You take the example of the public sector that is not using osm because their data is public domain (in the US) and therefore they're not allowed to publish the mixed database (osm + pd data) under the more open license (PD) again. But what's the problem? If they have better data they don't need osm, if their data is worth they should be free to publish the combination under ODbL and their own stuff as PD. Nobody, neither any company nor any government, can control the dataset of osm, so working on osm directly with their database isn't helpful for any government as long as mappers are free to change the data according to the facts, other tagging schemes or whatever else. So the duplication of the database (one internal, one external, even if the internal is published in the same state) will remain. In some areas Governments in fact use OSM today: for online maps (e.g. the white house, many cities in Germany and so on), for issue reporting systems (missing an example link, but I remember at least one example), maintaining fire hydants internally and many more. What's perhaps different in the US compared to most parts of the world is, that the public data is even more freely licensed than OSM. In other countries (e.g. Germany) the opposite is the case, and especially in Germany governments often are happy to have OSM as the public data is located at another division/ministry/level of the government and the using agency would have to pay there, too.
About Wikipedia: In fact Wikipedians much less care about licenses of their sources as they count most sources as citation source with less barriers about copyright. As single coordinates, manually taken from OSM are below most barriers according to copyright, this isn't a problem, but I'm sure - no, I KNOW, that wikipedia even takes coordinates from Google Maps which is far more restrictive licensed. The import from Wikipedia to OSM isn't that big problem either because most data Wikipedia has is much less detailled than we want it to be, e.g. according to coordinates, so most often we have to check ground truth before, and then looking into wikipedia for inspiration is allowed of course. To complete your argument (as that's not clear from your article): In fact Wikipedia uses osm as the base map, too.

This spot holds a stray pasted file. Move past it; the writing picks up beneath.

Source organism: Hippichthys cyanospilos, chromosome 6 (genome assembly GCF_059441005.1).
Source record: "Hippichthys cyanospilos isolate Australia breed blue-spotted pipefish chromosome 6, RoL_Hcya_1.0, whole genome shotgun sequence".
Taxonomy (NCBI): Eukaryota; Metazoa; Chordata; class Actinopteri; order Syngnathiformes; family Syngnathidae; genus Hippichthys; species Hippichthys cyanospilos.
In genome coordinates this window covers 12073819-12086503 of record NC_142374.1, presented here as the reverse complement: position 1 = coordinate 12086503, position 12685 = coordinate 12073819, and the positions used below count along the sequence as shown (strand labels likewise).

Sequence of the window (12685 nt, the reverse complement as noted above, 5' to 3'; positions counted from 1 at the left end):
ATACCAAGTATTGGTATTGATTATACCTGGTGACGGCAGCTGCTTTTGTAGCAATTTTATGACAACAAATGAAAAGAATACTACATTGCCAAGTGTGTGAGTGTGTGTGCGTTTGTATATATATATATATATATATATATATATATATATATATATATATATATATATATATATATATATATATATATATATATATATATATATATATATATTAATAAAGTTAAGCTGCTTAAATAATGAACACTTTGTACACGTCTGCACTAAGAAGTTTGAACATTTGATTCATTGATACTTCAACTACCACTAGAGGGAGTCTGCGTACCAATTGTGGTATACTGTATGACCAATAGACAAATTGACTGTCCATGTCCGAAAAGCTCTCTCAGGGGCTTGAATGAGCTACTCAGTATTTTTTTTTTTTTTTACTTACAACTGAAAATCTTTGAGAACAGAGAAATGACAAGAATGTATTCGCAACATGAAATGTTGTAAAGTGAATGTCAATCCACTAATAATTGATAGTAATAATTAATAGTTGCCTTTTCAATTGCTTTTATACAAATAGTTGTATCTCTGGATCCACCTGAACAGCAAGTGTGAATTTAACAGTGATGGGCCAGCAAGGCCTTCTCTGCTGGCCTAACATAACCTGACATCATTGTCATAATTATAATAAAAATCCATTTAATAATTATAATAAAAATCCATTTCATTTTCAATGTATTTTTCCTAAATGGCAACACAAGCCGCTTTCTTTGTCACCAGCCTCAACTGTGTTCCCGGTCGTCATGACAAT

If we would drop the share-alike, players like Google would pick the best additions from OSM, adding OSM as one of many data sources and even less people would be lead to OSM as possible mappers. In contrast Google nobody would need OSM any more as the google maps would be worth to be corrected by google map maker and the like.
If you drop share-alike, you democratize the data, but monopolize the users to some very few, where OSM might not be part of itself.
To the quote of Serve you gave I would add for many parts of Germany: Because OSM has better and more detailled data. The only thing we don't have (yet) are aerial imagery we can use directly. We have building that Google doesn't have in most parts of the world; we have footways google doesn't have, and we have many more cycleways google lacks of.
|OpenWeatherMap for Leaflet - an update||over 1 year ago||
Hi. Is that update not online, yet? Your screenshot shows correct attribution, but the owm website itself claims osm data still to be under CCBYSA.
|Rapid adding of building=entrance (and similar) nodes||about 3 years ago||
I'm a little bit confused about your advise to "nicely distribute the entrance nodes". Please don't do that. Place entrance nodes where the entrances are.